Institutions also face new software design decisions. If your site uses Flash technology, do you have an accommodation strategy for the iPhone and iPad? How is your site’s mobile navigation presence? Are you doing what Roanoke College has already put into production at i.roanoke.edu? Is there a team on campus considering these issues empowered to move forward?


Our prospective students and their families now have more channels and new media options available to them than ever before, both for entertainment and information. Their expectations have never been higher, nor in many cases have our budgets been so constrained relative to demands. To address these pressures, there will never be a more sound approach to enrollment management than relying on strategies based upon data that is derived using reliable analytics. Social media and other new web technology will not change this. However, we must account for these robust new media tools as we shape our tactics and re-consider our customary approach to admission counseling and new student recruitment.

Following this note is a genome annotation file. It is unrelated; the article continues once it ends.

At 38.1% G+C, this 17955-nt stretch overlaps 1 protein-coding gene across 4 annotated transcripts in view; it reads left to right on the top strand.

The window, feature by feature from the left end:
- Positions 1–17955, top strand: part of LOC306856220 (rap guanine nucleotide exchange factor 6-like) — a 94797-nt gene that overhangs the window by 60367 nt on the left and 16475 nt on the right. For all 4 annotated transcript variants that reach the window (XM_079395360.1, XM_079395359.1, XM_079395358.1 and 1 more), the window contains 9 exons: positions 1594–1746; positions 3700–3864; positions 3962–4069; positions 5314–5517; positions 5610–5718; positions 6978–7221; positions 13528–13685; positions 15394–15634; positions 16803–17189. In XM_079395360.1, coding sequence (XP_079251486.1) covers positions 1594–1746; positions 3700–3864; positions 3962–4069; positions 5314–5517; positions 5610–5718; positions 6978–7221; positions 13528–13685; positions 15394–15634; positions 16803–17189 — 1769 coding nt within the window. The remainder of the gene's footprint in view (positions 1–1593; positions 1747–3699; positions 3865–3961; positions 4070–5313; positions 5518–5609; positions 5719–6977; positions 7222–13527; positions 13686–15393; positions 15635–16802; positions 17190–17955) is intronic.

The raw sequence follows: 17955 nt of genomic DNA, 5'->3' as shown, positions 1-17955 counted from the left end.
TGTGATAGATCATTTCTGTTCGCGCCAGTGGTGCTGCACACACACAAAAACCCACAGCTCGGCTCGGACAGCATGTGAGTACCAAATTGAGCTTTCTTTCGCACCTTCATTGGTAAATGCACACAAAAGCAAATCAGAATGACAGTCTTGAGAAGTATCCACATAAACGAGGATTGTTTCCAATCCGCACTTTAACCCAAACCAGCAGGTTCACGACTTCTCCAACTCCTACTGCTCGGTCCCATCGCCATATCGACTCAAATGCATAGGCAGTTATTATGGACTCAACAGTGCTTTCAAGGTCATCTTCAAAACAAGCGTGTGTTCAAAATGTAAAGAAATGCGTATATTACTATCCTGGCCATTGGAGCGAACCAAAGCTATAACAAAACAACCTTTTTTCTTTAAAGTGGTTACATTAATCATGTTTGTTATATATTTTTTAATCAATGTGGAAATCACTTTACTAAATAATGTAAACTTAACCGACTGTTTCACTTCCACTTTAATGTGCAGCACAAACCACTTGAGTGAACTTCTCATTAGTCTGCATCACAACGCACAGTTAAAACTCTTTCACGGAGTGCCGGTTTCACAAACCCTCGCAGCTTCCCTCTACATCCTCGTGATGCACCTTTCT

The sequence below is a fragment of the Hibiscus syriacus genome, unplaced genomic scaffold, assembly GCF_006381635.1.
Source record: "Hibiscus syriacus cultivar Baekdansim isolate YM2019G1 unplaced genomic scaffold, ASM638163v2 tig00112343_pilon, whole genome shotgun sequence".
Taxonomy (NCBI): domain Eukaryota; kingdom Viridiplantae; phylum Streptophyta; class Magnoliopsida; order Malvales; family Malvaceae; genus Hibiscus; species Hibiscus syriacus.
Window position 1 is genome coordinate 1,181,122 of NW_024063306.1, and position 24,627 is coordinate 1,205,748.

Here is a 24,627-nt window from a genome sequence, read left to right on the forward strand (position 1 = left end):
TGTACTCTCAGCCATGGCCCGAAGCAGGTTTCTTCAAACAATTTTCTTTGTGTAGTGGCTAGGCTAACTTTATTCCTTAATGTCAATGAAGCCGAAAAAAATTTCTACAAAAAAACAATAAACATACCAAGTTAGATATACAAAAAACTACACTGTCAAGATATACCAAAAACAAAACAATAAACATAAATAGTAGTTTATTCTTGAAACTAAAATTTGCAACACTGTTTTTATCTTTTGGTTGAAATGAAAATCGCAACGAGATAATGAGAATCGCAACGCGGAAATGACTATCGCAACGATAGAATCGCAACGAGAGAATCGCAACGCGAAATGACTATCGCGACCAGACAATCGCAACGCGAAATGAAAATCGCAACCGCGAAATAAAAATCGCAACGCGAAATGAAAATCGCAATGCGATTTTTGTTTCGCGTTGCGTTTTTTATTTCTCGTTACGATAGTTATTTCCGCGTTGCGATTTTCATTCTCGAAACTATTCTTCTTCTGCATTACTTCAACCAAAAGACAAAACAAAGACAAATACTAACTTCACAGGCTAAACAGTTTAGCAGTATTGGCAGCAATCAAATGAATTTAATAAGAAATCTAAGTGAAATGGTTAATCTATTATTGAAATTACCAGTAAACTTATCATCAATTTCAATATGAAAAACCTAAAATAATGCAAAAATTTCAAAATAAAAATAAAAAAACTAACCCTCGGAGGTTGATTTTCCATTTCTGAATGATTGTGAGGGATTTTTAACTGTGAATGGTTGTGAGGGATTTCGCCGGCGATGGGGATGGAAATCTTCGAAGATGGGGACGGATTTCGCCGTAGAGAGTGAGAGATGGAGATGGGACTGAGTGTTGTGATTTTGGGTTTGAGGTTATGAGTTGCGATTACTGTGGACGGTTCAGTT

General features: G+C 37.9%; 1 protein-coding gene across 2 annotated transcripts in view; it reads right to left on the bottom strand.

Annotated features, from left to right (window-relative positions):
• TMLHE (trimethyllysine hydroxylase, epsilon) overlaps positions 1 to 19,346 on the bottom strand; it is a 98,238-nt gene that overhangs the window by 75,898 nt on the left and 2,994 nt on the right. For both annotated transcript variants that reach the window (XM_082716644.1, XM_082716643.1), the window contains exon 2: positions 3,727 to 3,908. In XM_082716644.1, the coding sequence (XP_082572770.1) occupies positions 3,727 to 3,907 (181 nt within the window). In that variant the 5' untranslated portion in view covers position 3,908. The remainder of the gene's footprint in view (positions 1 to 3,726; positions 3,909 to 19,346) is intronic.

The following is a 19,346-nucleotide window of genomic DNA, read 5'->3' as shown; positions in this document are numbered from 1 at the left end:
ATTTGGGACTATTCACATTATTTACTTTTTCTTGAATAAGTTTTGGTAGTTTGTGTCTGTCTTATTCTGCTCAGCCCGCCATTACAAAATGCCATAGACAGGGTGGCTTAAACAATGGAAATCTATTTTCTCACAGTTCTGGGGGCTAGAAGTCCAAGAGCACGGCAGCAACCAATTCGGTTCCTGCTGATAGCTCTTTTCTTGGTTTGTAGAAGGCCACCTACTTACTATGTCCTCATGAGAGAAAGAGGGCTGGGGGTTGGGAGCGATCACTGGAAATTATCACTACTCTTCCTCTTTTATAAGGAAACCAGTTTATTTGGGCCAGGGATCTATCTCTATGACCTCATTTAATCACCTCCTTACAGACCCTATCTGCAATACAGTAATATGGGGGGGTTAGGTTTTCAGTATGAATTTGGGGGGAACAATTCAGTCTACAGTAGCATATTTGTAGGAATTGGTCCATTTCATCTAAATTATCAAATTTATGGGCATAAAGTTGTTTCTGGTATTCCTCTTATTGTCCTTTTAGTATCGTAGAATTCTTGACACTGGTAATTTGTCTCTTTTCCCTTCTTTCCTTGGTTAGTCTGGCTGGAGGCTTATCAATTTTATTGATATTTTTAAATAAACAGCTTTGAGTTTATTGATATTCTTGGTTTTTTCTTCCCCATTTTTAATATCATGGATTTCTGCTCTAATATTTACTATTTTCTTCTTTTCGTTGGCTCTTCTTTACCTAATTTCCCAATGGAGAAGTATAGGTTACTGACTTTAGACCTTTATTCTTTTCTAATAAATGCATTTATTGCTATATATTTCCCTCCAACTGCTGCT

Clearly, we need to augment the now decade-old triangulation communication strategy of mailing direct marketing collateral, conducting telecounseling campaigns, and sending mass, customized e-mail messages and consider how we augment or even supersede some of these time-tested tactics with new media. As we do so, we need to pay close attention to how we may best apply these new communication tactics within our defined funnel stages in the context of fixed or declining resources. How we use these exciting new tactics available to us within a coherent and focused enrollment strategy is more important than whether or not we use them.